How to reduce the spread of infection in ultrasound

  1. Cover the ultrasound probe with a validated viral barrier. Probe covers inhibit the transfer of pathogens through probe contamination.
    • Use of probe sheaths that have been designed, validated and FDA-cleared for use as an ultrasound probe cover.
    • Though used by some as probe covers, condoms and bandages, such as Tegaderm™ and Opsite™, have not been validated as probe covers, and are not FDA-cleared for use as a probe cover.
  2. When ultrasound gel must be utilized, use sterile, single-use packets, and remove from the site prior to puncture
  3. Cover the ultrasound system with a sterile drape15
  4. Properly clean and reprocess the ultrasound transducer between patients
    • Guidelines vary – check with your facility’s infection control department as well as the ultrasound device manufacturer

Increased awareness and improved policies and practices are needed to fight the spread of healthcare-associated infections. Signs of progress indicate current measures are helping.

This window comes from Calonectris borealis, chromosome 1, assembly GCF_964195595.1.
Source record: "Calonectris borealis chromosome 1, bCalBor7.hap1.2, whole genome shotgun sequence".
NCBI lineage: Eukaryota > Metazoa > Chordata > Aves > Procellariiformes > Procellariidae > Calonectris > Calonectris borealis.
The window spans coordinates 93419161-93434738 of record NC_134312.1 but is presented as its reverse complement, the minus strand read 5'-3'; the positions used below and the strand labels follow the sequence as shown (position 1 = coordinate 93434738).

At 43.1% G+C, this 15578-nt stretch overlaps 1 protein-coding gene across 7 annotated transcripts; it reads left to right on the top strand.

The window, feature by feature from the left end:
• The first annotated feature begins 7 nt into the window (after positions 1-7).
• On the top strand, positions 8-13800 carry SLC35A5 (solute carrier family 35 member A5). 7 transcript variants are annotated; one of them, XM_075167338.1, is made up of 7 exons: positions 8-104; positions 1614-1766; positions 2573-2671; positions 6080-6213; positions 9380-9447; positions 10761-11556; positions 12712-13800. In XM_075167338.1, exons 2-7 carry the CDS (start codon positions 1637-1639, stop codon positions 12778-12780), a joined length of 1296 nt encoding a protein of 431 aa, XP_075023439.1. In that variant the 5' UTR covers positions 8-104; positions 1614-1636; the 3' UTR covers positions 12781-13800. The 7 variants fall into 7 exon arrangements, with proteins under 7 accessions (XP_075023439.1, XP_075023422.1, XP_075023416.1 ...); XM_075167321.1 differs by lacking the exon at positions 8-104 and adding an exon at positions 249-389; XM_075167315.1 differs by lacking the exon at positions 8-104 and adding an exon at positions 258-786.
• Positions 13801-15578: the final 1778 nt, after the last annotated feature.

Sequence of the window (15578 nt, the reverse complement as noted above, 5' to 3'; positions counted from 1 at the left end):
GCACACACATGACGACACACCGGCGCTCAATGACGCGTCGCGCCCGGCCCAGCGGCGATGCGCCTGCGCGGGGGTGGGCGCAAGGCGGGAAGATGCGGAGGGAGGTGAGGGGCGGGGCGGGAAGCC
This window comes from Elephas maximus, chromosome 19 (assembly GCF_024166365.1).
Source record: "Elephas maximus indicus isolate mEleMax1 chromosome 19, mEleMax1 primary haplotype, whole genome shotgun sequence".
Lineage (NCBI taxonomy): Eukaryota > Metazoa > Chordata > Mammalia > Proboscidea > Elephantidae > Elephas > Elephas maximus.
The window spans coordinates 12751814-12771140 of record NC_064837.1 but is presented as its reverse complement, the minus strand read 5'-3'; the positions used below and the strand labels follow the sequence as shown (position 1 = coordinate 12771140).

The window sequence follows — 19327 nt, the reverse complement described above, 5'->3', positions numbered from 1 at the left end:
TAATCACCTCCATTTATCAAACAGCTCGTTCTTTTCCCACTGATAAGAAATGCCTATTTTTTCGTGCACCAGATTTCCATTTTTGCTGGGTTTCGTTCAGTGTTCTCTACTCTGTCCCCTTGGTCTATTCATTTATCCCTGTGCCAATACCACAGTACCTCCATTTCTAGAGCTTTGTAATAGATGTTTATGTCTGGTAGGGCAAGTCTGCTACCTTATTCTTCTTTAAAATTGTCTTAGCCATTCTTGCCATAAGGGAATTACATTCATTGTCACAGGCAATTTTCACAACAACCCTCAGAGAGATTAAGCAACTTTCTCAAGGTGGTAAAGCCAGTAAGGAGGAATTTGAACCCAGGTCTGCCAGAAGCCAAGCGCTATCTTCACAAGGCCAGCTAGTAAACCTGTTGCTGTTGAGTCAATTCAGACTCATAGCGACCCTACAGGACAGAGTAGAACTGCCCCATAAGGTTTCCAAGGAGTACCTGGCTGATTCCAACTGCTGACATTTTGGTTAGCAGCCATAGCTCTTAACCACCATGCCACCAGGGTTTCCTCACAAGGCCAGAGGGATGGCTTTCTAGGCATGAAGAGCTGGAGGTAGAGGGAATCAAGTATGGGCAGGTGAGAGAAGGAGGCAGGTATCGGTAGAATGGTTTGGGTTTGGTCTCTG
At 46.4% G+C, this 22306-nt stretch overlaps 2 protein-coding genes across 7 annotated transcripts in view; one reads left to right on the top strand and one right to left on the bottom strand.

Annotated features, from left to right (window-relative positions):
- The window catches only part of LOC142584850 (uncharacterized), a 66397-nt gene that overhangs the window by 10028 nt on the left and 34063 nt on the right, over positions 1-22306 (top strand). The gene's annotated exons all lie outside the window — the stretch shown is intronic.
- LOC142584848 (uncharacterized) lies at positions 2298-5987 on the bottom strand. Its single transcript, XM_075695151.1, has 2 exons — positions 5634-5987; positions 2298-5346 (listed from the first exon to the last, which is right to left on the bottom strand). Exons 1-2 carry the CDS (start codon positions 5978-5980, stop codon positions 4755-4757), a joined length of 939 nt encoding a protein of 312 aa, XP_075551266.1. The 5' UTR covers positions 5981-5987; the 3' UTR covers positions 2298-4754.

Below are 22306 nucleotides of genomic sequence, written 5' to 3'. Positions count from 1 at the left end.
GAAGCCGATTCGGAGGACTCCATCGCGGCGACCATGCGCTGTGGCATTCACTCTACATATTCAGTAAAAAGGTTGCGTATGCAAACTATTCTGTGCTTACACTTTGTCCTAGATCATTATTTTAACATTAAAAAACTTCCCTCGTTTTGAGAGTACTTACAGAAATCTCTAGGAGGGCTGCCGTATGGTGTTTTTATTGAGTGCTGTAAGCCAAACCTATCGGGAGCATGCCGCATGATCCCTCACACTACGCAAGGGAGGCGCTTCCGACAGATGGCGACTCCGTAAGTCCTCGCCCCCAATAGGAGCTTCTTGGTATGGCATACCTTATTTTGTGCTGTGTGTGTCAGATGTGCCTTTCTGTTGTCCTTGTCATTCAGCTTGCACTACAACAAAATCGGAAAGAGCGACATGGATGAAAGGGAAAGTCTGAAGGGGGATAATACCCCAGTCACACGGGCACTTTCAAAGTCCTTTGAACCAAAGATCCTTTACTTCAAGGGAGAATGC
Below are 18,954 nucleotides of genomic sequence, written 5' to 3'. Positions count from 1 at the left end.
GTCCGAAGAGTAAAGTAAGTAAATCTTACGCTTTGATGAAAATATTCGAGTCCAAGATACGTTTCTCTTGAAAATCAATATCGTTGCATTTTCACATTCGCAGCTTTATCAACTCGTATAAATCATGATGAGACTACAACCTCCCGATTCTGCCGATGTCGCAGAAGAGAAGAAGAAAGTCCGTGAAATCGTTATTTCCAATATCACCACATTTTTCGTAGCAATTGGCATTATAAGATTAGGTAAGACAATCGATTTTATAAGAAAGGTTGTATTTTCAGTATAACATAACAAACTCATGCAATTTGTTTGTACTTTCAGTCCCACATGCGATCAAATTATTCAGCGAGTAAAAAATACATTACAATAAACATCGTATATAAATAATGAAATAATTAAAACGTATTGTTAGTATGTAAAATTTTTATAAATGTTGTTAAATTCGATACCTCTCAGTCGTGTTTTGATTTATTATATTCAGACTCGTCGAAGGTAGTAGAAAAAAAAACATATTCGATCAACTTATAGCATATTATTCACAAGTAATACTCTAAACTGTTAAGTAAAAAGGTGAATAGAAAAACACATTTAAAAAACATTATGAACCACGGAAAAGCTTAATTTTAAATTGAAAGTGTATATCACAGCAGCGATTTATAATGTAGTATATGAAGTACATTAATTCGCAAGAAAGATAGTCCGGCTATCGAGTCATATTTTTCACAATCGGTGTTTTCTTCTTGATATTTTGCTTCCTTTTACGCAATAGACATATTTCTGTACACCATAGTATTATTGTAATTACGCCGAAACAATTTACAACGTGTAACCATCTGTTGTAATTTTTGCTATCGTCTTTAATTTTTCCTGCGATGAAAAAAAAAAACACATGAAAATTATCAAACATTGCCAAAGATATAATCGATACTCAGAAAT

In 2018, U.S. hospitals observed 8 to 12% fewer central line bloodstream infections, catheter-associated urinary tract infections, and C difficile infections compared to the 2017 national baseline.4

This is promising, and with continued research and education, investments in innovative products and solutions, and improved procedures and processes, we can achieve safer health outcomes for clinicians and patients.

 

Sources

  1. “Overview – Health Care-Associated Infections – Health.Gov.” Health.Gov, 30 Jan. 2020, health.gov/hcq/prevent-hai.asp.
  1. C, Peter. “Management of Health-Care–Associated Infections in the Oncology Patient.” Cancer Network, vol. 17, no. 3, Mar. 2003, www.cancernetwork.com/cancer-complications/management-healthcareassociated-infections-oncology-patient, https://www.cancernetwork.com/node/422842.
  2. “Current HAI Progress Report.” Cdc.Gov, 2019, www.cdc.gov/hai/data/portal/progress-report.html.
  3. “Data Portal.” Cdc.Gov, 2020, www.cdc.gov/hai/data/portal/index.html. Accessed 30 Jan. 2020.
  4. Richtel, Matt, and Andrew Jacobs. “New York Identifies Hospitals and Nursing Homes With Deadly Fungus.” New York Times, 14 Nov. 2019, www.nytimes.com/2019/11/13/health/candida-auris-resistanthospitals.html.
  1. Westerway S, Basseal J, Brockway, Hyett A, Carter D. “Potential Infection Control Risks Associated With Ultrasound Equipment – A Bacterial Perspective” Ultrasound in Med & Biol., Vol 43, No 2, 421-426 2017.